Preliminary Study Results Deem The AstraZeneca COVID-19 Vaccine Safe And Effective
ARI SHAPIRO, HOST:
There are three COVID-19 vaccines currently approved for use in the U.S. Together, they have accounted for more than 81 million doses delivered here. Well, as of today, there is positive news about a fourth candidate - the two-dose shot developed by AstraZeneca and the University of Oxford. Mene Pangalos is AstraZeneca's executive vice president for biopharmaceuticals.
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MENE PANGALOS: The interim results showed that AZD1222 achieved 79% efficacy in preventing symptomatic COVID-19, and it was 100% effective against stopping severe or critical disease and hospitalization.
SHAPIRO: And some more good news. The study did not reveal a link between the vaccine and blood clots, something that recently caused some European countries to suspend use of that vaccine. NPR science correspondent Joe Palca is following today's announcement and joins us now.
JOE PALCA, BYLINE: Hi, Ari.
SHAPIRO: These sound like good efficacy numbers. Tell us more about them.
PALCA: Yeah, they really are quite good, I think even a little bit better than people had expected given some of the other studies that have been done with this vaccine. I spoke with Ann Falsey of the University of Rochester School of Medicine, one of the principal investigators of the study. Now, this study is what's known as double-blinded, meaning neither she nor the participants knew who was getting what. And that information was only just made available, so she didn't learn the vaccine was working until this weekend.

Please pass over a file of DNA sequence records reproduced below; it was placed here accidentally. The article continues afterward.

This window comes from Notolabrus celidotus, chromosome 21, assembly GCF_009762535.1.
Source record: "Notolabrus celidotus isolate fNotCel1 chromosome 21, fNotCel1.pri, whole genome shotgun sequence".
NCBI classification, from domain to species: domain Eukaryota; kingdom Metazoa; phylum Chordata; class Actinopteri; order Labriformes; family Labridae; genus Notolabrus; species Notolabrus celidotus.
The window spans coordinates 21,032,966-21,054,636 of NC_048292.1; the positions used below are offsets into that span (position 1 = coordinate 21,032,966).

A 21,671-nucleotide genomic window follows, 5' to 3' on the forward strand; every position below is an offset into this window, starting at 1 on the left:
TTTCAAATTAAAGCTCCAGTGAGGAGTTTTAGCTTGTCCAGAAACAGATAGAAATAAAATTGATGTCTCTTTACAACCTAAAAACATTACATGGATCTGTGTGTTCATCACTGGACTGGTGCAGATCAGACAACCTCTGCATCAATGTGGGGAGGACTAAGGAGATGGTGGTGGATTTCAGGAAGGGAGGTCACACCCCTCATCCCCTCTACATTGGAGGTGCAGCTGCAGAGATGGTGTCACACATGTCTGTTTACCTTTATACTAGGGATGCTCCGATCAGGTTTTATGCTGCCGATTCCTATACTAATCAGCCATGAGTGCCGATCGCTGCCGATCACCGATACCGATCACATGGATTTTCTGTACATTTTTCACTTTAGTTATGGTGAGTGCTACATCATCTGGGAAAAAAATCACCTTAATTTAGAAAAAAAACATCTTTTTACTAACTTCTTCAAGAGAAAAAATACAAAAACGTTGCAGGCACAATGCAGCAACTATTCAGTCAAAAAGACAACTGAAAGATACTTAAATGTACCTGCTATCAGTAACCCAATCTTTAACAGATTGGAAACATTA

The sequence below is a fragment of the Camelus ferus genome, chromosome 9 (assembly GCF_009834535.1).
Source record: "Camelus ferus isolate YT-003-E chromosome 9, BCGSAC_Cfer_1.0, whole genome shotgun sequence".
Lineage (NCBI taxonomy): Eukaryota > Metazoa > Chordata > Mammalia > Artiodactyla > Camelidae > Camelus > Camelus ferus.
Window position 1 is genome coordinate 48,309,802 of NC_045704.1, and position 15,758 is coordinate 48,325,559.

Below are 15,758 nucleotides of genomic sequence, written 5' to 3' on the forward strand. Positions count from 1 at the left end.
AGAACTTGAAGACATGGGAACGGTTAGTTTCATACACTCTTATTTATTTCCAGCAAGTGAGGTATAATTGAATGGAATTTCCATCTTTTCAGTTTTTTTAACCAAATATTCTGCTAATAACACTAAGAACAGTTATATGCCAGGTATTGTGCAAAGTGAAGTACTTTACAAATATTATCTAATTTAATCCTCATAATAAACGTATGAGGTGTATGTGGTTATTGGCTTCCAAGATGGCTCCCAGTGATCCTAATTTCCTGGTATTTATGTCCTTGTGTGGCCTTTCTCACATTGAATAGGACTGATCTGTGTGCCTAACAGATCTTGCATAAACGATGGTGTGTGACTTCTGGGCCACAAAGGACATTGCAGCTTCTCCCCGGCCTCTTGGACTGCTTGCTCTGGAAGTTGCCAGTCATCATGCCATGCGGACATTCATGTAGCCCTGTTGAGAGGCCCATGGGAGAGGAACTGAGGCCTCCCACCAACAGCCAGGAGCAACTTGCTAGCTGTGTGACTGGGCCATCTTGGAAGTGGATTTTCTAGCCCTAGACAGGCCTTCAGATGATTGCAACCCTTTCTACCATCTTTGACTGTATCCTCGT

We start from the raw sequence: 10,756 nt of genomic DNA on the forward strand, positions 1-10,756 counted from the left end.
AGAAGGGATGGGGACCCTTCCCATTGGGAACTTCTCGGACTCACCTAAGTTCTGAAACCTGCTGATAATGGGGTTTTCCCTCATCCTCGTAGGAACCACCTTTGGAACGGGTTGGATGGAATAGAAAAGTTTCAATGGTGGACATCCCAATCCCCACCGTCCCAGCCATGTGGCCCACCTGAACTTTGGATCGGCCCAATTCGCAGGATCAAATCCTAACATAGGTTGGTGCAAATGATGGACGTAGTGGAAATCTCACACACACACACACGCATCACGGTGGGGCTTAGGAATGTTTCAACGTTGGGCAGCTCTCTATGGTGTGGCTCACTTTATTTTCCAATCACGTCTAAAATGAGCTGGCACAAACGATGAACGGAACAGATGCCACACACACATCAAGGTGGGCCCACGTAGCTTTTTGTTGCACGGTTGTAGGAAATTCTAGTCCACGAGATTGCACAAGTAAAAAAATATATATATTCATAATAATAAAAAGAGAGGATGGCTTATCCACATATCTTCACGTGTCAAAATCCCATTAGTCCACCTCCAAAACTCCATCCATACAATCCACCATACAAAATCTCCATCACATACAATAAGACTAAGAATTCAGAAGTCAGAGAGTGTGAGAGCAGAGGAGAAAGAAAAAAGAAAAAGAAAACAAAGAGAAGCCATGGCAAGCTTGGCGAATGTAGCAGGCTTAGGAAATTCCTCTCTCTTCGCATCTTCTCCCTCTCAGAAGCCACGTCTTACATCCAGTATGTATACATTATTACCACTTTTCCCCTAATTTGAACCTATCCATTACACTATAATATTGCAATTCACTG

ANN FALSEY: To see these results was absolutely wonderful and particularly the data on the elderly. I think that's an important contribution.
PALCA: That's because there's been some question about whether the vaccine worked in the elderly. And this study showed that it did, and it might even work a tiny bit better than in younger people.
SHAPIRO: And how significant is it that this study did not find a connection between the vaccine and blood clots?
PALCA: Well, it is good news. If they had found a connection, that would be unsettling. But scientists like to say the absence of proof isn't proof of absence. The blood clot issues still could be real but so rare that it just wouldn't turn up in a study of 20,000 people, which is about the number that got the vaccine in this study. You might only see it when millions of people start to get vaccinated, as they have been around the world now.
SHAPIRO: So big question - what's it going to take for this vaccine to be rolled out in the U.S.?
PALCA: Well, it's going to be a while yet. The company said today that they were going to be submitting an application to the Food and Drug Administration for an emergency use authorization in the next few weeks, couple weeks. It was a little unclear. After that, it takes the FDA a few weeks to go through the data, make sure that everything is as it should be and whether they agree with the company on how the data is to be evaluated. And then there's this thing called the VRBPAC, which is a committee of experts outside of FDA that look over the data and decide, yes, I think it's good, or, no, it's not. And then they give an opinion, and then the FDA makes a decision based on all that.
SHAPIRO: And how many doses are we talking about if it gets approved by the FDA?
PALCA: Well, the company said that if it gets authorized by the FDA, there'll be 30 million doses ready to go out the door. And then they said after that, they can deliver 15 to 20 million doses per month after that, so quite a few.
SHAPIRO: NPR science correspondent Joe Palca, thanks a lot.
PALCA: You're very welcome.
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